Local Contacts:  San Juan Resource Area, Bureau of Land Management, in Monticello
Local Maps: Pollys Pasture (USGS), Slickhorn Canyon East (USGS)

Keyhole Canyon Petroglyphs, NV

Image Pending

Keyhole Canyon is located about halfway between Las Vegas and Searchlight, outside the town of Nelson in the Eldorado Mountains. While it is unknown who carved the petroglyphs at Keyhole Canyon, scholars do agree that the Mohave, the Paiute, and the Anasazi/Pueblo were the main groups in the region thousands of years ago.Mark Harrington, famed archaeologist of the Lost City on the Virgin and Colorado rivers, believed the Zunis (a western Pueblo tribe that may have mixed with Yuman tribes) had once called the region directly north of Las Vegas their home. With their strong mythological roots, it is possible that their beliefs influenced the people who actually carved the rocks or they made forays south of Las Vegas themselves.While overlooked as a tourist site when compared to Grapevine Canyon, Valley of Fire, and Red Rock, which are more easily accessible, Keyhole Canyon is a unique site because of the unusually large, round, geometric glyphs that cover several rock faces. These glyph symbols match up perfectly with other glyph patterns in the Southern Nevada region.The over-emphasis on geometric glyphs and the shortage of representational figures at Keyhole Canyon is an interpretive challenge. As with Grapevine Canyon, many archaeologists interpret the mysterious symbols as stemming from the Creation Mythology of the Native Americans who lived in and around the region. In this case, that would mean the Mojave, Paiute, and Anasazi/Pueblo. Creation Mythology consisted of four main evolutionary phases: early creation, the age of the god-people when spirits ruled, the rise of the animal-people when animals were men, and the conquest of the world by modern human-people.Legend says that when entering a trance state, the Indian shaman threw himself into the invisible world where all these ancestors of the modern human-people remained imprinted on the fabric of the spirit realm. Then the shaman brought back the images he had seen and re-created them on the surrounding rocks. By using this Creation Mythology as the general setting for understanding the meaning of the rock art, the following tentative explanations can be given:The Circle: The source of everything, the highest level of spirit

The Bisected Circle: When in combination with a male phallus, this is a female glyph symbolizing the separation of the human-people into man and woman. When in combination with astral glyphs, the notion of the feminine takes on a cosmic level. In Pueblo mythology, the twain worlds, or two, are created before the terrestrial world. That is, the first manifestation from the empty circle, or spirit, is dual, or the bisected circle. In Mojave, Paiute, and Pueblo mythology, the Grandmother of Many, who preceded Coyote, is one of the earliest god-people.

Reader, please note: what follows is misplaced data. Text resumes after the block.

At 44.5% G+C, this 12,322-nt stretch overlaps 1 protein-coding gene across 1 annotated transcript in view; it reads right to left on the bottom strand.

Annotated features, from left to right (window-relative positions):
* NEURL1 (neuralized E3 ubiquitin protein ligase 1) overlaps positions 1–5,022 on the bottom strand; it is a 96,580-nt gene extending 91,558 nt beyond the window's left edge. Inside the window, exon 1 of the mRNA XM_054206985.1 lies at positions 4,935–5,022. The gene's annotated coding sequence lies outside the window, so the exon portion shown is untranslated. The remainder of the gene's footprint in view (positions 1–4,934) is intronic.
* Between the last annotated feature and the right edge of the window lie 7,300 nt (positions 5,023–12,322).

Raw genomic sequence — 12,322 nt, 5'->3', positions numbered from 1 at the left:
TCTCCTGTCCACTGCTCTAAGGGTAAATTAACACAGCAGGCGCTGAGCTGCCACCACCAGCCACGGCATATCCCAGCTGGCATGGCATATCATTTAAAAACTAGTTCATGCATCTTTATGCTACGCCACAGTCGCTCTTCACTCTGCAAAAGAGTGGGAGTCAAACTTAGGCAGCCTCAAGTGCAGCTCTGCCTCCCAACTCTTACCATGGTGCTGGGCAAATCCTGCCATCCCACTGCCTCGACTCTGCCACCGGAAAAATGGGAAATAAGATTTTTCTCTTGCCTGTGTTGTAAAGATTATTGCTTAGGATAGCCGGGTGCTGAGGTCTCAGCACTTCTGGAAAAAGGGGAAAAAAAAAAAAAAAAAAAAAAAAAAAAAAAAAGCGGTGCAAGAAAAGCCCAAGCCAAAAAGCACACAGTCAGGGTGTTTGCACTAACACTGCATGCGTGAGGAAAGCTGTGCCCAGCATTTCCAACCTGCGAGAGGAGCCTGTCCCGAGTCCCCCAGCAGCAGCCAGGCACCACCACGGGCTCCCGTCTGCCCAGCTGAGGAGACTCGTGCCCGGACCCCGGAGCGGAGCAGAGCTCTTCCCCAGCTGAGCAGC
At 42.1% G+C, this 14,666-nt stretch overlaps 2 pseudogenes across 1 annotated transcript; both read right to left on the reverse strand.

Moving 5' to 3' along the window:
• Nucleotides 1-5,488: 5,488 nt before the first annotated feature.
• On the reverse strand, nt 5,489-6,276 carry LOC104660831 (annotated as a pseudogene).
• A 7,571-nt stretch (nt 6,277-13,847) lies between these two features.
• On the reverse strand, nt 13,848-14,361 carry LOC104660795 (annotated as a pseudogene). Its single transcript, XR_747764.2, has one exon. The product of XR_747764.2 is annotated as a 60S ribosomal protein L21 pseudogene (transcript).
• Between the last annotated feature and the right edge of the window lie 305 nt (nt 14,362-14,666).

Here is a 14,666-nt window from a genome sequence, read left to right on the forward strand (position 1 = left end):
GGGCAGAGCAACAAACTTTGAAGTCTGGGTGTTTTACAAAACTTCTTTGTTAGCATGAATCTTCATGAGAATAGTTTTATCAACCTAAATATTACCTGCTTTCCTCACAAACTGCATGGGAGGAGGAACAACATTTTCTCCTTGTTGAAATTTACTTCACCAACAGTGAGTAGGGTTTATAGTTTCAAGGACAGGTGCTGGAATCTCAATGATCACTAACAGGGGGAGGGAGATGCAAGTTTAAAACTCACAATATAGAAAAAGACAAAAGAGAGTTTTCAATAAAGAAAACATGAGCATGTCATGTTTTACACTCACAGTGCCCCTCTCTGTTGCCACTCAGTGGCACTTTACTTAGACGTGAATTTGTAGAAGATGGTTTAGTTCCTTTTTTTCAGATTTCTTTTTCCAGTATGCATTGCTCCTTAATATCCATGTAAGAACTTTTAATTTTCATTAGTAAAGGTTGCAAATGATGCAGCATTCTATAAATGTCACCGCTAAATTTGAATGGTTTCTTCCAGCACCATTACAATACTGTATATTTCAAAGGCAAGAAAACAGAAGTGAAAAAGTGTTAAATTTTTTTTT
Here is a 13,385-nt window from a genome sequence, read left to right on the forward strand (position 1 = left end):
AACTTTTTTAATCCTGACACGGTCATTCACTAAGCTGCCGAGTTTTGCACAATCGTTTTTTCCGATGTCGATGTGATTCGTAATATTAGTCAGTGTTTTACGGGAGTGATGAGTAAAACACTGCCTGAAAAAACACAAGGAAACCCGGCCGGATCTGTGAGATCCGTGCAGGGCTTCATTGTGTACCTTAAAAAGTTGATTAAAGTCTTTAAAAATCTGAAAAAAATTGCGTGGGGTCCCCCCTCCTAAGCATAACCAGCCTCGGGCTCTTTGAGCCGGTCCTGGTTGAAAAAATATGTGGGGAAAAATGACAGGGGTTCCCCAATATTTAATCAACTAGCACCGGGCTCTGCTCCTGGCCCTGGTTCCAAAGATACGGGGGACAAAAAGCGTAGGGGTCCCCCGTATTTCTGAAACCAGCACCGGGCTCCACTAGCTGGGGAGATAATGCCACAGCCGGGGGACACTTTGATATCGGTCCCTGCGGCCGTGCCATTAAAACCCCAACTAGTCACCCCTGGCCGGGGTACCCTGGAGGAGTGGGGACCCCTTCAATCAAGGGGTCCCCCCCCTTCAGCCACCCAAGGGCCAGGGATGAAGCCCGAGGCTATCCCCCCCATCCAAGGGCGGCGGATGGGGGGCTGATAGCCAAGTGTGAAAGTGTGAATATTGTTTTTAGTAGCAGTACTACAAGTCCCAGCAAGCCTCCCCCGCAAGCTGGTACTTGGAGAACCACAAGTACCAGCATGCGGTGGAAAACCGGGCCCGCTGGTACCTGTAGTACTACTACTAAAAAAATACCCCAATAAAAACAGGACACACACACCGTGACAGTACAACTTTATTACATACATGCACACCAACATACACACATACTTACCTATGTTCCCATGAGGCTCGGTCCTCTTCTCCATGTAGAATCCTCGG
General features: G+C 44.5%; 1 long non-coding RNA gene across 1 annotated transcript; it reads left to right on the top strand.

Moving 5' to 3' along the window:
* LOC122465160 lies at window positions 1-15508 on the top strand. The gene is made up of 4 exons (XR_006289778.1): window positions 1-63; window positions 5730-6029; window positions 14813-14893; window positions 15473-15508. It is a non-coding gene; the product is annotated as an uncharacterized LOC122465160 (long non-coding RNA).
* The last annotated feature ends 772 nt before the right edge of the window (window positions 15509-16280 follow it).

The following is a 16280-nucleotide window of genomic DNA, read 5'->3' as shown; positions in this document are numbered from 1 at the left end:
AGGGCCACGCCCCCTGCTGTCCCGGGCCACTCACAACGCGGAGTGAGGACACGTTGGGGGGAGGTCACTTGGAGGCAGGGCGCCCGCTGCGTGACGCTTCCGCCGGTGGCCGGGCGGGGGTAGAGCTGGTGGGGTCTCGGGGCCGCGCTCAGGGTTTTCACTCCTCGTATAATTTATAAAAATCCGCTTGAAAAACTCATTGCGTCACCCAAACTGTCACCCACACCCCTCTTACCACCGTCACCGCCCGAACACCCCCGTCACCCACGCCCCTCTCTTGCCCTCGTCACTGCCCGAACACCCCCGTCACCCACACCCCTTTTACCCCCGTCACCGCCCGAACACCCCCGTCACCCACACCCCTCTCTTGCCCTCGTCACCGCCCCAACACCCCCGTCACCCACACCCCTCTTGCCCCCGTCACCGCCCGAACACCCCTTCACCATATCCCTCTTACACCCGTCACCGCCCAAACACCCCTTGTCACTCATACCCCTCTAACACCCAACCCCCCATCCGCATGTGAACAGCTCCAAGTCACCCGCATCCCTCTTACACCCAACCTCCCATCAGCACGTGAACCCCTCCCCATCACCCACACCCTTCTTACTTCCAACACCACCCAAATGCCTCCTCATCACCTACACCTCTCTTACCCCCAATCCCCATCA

The Cross within the Circle: As already noted, the circle represents highest spirit. The four arms of the cross correspond to the Native American sacred number 4 or completion. For example, the number 4 consistently appears: 4 worlds or ages, 4 Old Men, 4 directions, 4 solstices/equinoxes, 4 migrations, 4 colors, 4 divisions of night, 4 sacred mountains, 4 daughters of Coyote, 4 times for Coyote to repeat an action before he is finished. In Creation Mythology, what is being completed is the evolution of the human-people. Therefore, the cross within the circle symbolizes highest spirit evolving and completing itself through the separation of the human-people into male and female.While these interpretations are tentative, the Creation Mythology approach goes beyond the previous notions of rock art as mere doodling (an unlikely thesis because the same symbols appear over thousands of miles) or as hunting magic (another unlikely thesis because the Keyhole Canyon petroglyphs do not depict big hunting scenes).

Location

Keyhole Canyon is located on BLM land between Boulder City and Searchlight.

Links to Area Map and Site Map.

From Las Vegas, drive south on Highway 93/95 towards Boulder City. Turn right onto Hwy 95 and drive south towards Searchlight for 15.5 miles to an unnamed road (Keyhole Access Road) to the left (Table 1, Waypoint 15). Keyhole Access Road is 5.8 miles south of Hwy 165 to Nelson, and 3.2 miles south of Eldorado Valley Road (the last named road). Watch for a highway sign indicating a road intersection. The road goes through the barbwire fence at a white cattle guard with a “designated roadway” sign. There are no other roads in the vicinity.                                       Lat.                     Long.

15 Hwy 93 at Keyhole Canyon access rd 35.74399 114.95439
16 Keyhole Canyon access rd at Powerline Rd 35.74327 114.91831
18 Parking Area 35.71534 114.92583
22 Powerline Rd at second Keyhole Canyon Rd 35.71685 114.92986

Note: All distances, elevations, and other facts are approximate.


Published in: on December 19, 2009 at 8:54 PM  Comments Off on Keyhole Canyon Petroglyphs, NV  
Tags: , , , , , ,

Nampaweap Petroglyphs, AZ

This is an isolated drive take it very serious, BE PREPARED
The Nampaweap Petroglyphs are etched into black basalt rock along what is believed to be a route the Anasazi and their predecessors took to travel in and out of the Grand Canyon. In Paiute, Nampaweap means “foot canyon.”
The petroglyphs are not inside the park, but they are a short jaunt off the road on the way to Tuweep.  Peck marks are visible on many of the rocks leading researchers to believe the Indians used the method known as pecking to carve the petroglyphs.